WHAT I DID THIS PAST WEEKEND OR: ANOTHER RANT ABOUT SCOTTISH MEN
This past weekend I had my first experience of a lock-in : wherein come midnight (when most pubs in Glasgow close), the owner/ manager allows some patrons to stay behind and continue drinking - usually until the early hours of the morning behind locked doors. Do we have these in Canada? I'm not sure; I've never been to one but then again, our pubs manage to stay open until 2.00am thus negating the need for a lock-in.
On Friday night myself and some friends from work decided to hit the town but not get too mental with it; we're ladies and in our early thirties, after all. We went for dinner and then some cocktails. After some drinks on Bath Street, we decided to end the night with a civilised whisky so we headed to my new favourite whisky pub. It has an old-man's pub feel about it and the folks who work there and populate it, know their shit. Alas, two of my friends decided to get the train and call it a night. Julia - who is newly divorced (what?! She got married young) and I decided that there is no harm in one whisky. Besides, we had reason to celebrate her newly-acquired divorcee title.
I've been to this pub a couple times before and was totally charmed by it; it's one of those establishments that encapsulates the overall charm of Glasgow - rough around the edges perhaps, but friendly and understated, not needing to shout its awesomeness to every punter who stumbles by; those who know, just know.
Julia and I took our places at the bar and I ordered two 12-year old Auchentoshan whiskies. The (cute) bartender immediately announced his approval and proclaimed he liked us. I guess knowing a little bit about whisky and being a girl can easily impress? Anyway, as we were enjoying our whiskies, Julia spotted a cute boy she liked the look of standing at the other end of the bar. And thus began the usual dilemma - SCOTTISH MEN WILL NOT APPROACH WOMEN, (THEY MIGHT IF THEY'RE ABSOLUTELY WASTED, TO BE FAIR) At which point, sober ladies aren't really interested, are they?
I rolled my eyes and told Julia that if she wanted anything to come of it, she would have to approach him. Now, being Canadian (and maybe old-fashioned?) I tend to think that if a guy is interested, he should approach YOU; if a guy wants something bad enough, he will work for it, right? NOT IN SCOTLAND EVIDENTLY. Frankly, I don't know how anyone manages to date over here (they don't, really) let alone establish relationships with one another.
SCOTTISH MEN - If a woman is staring at you, she's interested and wants you to approach her. I know we're all terrified of rejection and racked with self-doubt but honestly, approach a woman and I swear, she will be - at the very least - appreciative of your confidence.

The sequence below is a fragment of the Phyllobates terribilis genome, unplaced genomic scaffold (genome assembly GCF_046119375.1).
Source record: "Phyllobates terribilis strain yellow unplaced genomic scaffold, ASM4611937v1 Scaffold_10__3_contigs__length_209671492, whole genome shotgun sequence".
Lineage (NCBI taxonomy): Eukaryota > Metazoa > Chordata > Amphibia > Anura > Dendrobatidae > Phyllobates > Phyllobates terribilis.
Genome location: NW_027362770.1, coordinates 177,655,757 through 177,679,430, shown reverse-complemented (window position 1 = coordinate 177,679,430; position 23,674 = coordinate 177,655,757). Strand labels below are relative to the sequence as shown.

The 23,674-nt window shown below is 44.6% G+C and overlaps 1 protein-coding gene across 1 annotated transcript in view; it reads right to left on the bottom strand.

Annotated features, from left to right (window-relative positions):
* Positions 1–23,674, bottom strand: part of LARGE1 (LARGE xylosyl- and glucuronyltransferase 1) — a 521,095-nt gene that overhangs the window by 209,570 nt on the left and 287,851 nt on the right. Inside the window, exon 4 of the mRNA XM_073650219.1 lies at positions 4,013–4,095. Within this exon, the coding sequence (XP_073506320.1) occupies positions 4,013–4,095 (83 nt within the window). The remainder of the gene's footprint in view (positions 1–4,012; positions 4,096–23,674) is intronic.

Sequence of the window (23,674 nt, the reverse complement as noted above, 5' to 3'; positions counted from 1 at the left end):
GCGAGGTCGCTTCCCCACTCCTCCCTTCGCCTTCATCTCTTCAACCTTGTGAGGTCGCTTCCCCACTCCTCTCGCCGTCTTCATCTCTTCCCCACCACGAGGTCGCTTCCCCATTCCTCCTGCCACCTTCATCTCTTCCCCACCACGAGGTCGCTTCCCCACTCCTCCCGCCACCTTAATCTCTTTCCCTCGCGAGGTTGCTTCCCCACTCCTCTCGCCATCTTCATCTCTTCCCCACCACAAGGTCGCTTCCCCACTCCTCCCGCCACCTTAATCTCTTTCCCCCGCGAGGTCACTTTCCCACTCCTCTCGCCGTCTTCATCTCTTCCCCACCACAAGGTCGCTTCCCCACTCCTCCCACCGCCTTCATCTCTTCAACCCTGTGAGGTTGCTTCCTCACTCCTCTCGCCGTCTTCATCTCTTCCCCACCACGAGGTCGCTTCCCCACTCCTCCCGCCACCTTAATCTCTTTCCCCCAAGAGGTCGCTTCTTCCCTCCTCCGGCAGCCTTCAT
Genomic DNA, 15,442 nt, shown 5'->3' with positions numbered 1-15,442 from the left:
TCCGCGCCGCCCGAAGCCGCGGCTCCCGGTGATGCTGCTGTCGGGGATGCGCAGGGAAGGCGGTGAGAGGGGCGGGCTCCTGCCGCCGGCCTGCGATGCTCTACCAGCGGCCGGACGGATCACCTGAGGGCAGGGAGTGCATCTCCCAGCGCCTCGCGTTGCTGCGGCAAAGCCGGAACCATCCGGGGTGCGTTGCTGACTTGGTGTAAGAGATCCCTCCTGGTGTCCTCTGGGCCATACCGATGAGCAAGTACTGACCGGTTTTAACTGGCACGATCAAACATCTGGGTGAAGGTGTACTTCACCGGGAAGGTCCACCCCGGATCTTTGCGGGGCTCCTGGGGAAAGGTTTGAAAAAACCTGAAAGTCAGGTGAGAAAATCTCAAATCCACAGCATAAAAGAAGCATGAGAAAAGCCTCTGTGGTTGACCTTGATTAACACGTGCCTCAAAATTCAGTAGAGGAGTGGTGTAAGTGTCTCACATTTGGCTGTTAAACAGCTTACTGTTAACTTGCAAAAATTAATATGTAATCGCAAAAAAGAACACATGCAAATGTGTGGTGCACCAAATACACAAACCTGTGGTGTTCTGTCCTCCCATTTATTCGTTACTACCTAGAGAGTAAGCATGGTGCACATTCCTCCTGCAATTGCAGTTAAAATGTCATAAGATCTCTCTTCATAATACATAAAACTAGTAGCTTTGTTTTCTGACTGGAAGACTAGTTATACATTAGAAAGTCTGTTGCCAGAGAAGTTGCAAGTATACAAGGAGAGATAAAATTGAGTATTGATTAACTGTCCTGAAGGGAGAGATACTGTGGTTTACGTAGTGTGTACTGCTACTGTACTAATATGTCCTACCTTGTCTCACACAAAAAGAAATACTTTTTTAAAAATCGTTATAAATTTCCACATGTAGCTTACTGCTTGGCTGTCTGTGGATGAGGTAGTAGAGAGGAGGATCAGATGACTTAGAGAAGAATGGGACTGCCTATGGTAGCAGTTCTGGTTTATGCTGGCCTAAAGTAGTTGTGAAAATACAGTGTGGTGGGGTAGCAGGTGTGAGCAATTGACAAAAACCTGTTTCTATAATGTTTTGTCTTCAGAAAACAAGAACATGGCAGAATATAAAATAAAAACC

Julia decided she couldn't approach said inept Scottish dude, so the moment was gone. Me? I was too busy enjoying my whisky to help her out and quite frankly, I've given up on dating. I've accepted that as long as I live in Scotland, I may not meet the love of my life, or anything else for that matter, and in all honesty, I'm almost content with that. Almost.
So, we continued to enjoy our whiskies and banter with the bar staff. Eventually when it came time to close, we were told to sit and keep tight.
"IS THIS A SHUT-IN?!" I asked before being immediately shushed.
The (cute) bartender replied, "SHHHHHH! Yes", not even correcting my immigrant confusion over the terminology.
As most revellers streamed out, Julia and I hunkered down at the bar with our whiskies. WE WERE GOING TO BE LOCKED-IN AT A WHISKY BAR! We were then plied with more whisky and chatted to the staff and regulars. After further drinks and analysis of the evening, the bar staff put on cheesy music (my not-so-secret weakness) and danced away until 2.00am, at which point we excused ourselves. Julia needed her bed and I had a hair appointment the next day (What? It's the only vain pursuit I indulge in and I take it seriously! Have you seen my hair? Well, I don't wake up with luscious locks of blonde every 6 weeks, FYI).
We gallivanted our way to a black cab and headed home. I sighed wistfully; this is why I love this city. Everyday adventures; unexpected charm; kindness.
By the way, Scottish people, if you haven't read fellow Canadian Leah McLaren's article from 2002, The Tragic Ineptitude of the English Male, please do; some of it is still relevant.